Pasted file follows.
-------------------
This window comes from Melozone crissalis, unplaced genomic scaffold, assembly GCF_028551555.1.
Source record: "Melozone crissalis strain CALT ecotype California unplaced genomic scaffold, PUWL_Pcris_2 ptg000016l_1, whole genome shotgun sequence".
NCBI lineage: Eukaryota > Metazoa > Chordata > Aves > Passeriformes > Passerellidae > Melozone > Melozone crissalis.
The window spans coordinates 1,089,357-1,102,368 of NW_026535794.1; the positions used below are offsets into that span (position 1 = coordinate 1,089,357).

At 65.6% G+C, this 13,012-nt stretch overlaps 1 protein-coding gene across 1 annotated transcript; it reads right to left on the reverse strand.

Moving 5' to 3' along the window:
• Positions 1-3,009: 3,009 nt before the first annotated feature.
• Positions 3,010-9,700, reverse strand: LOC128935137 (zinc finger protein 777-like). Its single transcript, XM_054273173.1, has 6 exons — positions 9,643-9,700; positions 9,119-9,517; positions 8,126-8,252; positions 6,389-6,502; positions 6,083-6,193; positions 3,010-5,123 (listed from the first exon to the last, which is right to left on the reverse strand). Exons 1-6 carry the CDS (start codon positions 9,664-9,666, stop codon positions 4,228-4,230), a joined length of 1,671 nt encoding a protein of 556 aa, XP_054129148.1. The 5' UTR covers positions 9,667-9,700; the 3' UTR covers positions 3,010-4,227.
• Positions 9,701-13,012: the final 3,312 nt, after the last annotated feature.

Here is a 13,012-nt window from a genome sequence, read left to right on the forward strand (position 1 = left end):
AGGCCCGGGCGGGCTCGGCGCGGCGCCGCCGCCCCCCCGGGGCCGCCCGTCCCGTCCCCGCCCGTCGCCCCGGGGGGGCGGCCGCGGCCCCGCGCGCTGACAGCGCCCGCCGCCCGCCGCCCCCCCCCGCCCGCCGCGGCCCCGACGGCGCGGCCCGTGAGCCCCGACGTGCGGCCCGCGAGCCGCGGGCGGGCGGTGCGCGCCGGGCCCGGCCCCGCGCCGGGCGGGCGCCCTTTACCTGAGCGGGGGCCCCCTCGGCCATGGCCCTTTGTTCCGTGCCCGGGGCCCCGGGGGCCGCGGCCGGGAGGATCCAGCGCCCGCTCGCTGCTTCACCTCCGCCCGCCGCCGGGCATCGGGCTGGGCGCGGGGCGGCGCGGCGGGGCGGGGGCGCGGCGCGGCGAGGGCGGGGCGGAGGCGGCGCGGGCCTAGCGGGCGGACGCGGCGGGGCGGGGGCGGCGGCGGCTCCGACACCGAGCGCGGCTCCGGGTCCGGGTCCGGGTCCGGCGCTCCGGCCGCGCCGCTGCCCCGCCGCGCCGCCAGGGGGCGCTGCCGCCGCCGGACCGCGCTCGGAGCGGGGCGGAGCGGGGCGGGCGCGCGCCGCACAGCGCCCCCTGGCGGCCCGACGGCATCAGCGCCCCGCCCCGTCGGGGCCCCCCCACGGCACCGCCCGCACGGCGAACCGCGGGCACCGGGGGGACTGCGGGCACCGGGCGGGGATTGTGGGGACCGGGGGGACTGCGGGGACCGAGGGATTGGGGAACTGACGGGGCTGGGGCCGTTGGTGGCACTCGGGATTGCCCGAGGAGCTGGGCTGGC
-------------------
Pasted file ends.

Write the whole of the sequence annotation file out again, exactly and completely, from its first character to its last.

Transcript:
This window comes from Melozone crissalis, unplaced genomic scaffold, assembly GCF_028551555.1.
Source record: "Melozone crissalis strain CALT ecotype California unplaced genomic scaffold, PUWL_Pcris_2 ptg000016l_1, whole genome shotgun sequence".
NCBI lineage: Eukaryota > Metazoa > Chordata > Aves > Passeriformes > Passerellidae > Melozone > Melozone crissalis.
The window spans coordinates 1,089,357-1,102,368 of NW_026535794.1; the positions used below are offsets into that span (position 1 = coordinate 1,089,357).

At 65.6% G+C, this 13,012-nt stretch overlaps 1 protein-coding gene across 1 annotated transcript; it reads right to left on the reverse strand.

Moving 5' to 3' along the window:
• Positions 1-3,009: 3,009 nt before the first annotated feature.
• Positions 3,010-9,700, reverse strand: LOC128935137 (zinc finger protein 777-like). Its single transcript, XM_054273173.1, has 6 exons — positions 9,643-9,700; positions 9,119-9,517; positions 8,126-8,252; positions 6,389-6,502; positions 6,083-6,193; positions 3,010-5,123 (listed from the first exon to the last, which is right to left on the reverse strand). Exons 1-6 carry the CDS (start codon positions 9,664-9,666, stop codon positions 4,228-4,230), a joined length of 1,671 nt encoding a protein of 556 aa, XP_054129148.1. The 5' UTR covers positions 9,667-9,700; the 3' UTR covers positions 3,010-4,227.
• Positions 9,701-13,012: the final 3,312 nt, after the last annotated feature.

Here is a 13,012-nt window from a genome sequence, read left to right on the forward strand (position 1 = left end):
AGGCCCGGGCGGGCTCGGCGCGGCGCCGCCGCCCCCCCGGGGCCGCCCGTCCCGTCCCCGCCCGTCGCCCCGGGGGGGCGGCCGCGGCCCCGCGCGCTGACAGCGCCCGCCGCCCGCCGCCCCCCCCCGCCCGCCGCGGCCCCGACGGCGCGGCCCGTGAGCCCCGACGTGCGGCCCGCGAGCCGCGGGCGGGCGGTGCGCGCCGGGCCCGGCCCCGCGCCGGGCGGGCGCCCTTTACCTGAGCGGGGGCCCCCTCGGCCATGGCCCTTTGTTCCGTGCCCGGGGCCCCGGGGGCCGCGGCCGGGAGGATCCAGCGCCCGCTCGCTGCTTCACCTCCGCCCGCCGCCGGGCATCGGGCTGGGCGCGGGGCGGCGCGGCGGGGCGGGGGCGCGGCGCGGCGAGGGCGGGGCGGAGGCGGCGCGGGCCTAGCGGGCGGACGCGGCGGGGCGGGGGCGGCGGCGGCTCCGACACCGAGCGCGGCTCCGGGTCCGGGTCCGGGTCCGGCGCTCCGGCCGCGCCGCTGCCCCGCCGCGCCGCCAGGGGGCGCTGCCGCCGCCGGACCGCGCTCGGAGCGGGGCGGAGCGGGGCGGGCGCGCGCCGCACAGCGCCCCCTGGCGGCCCGACGGCATCAGCGCCCCGCCCCGTCGGGGCCCCCCCACGGCACCGCCCGCACGGCGAACCGCGGGCACCGGGGGGACTGCGGGCACCGGGCGGGGATTGTGGGGACCGGGGGGACTGCGGGGACCGAGGGATTGGGGAACTGACGGGGCTGGGGCCGTTGGTGGCACTCGGGATTGCCCGAGGAGCTGGGCTGGC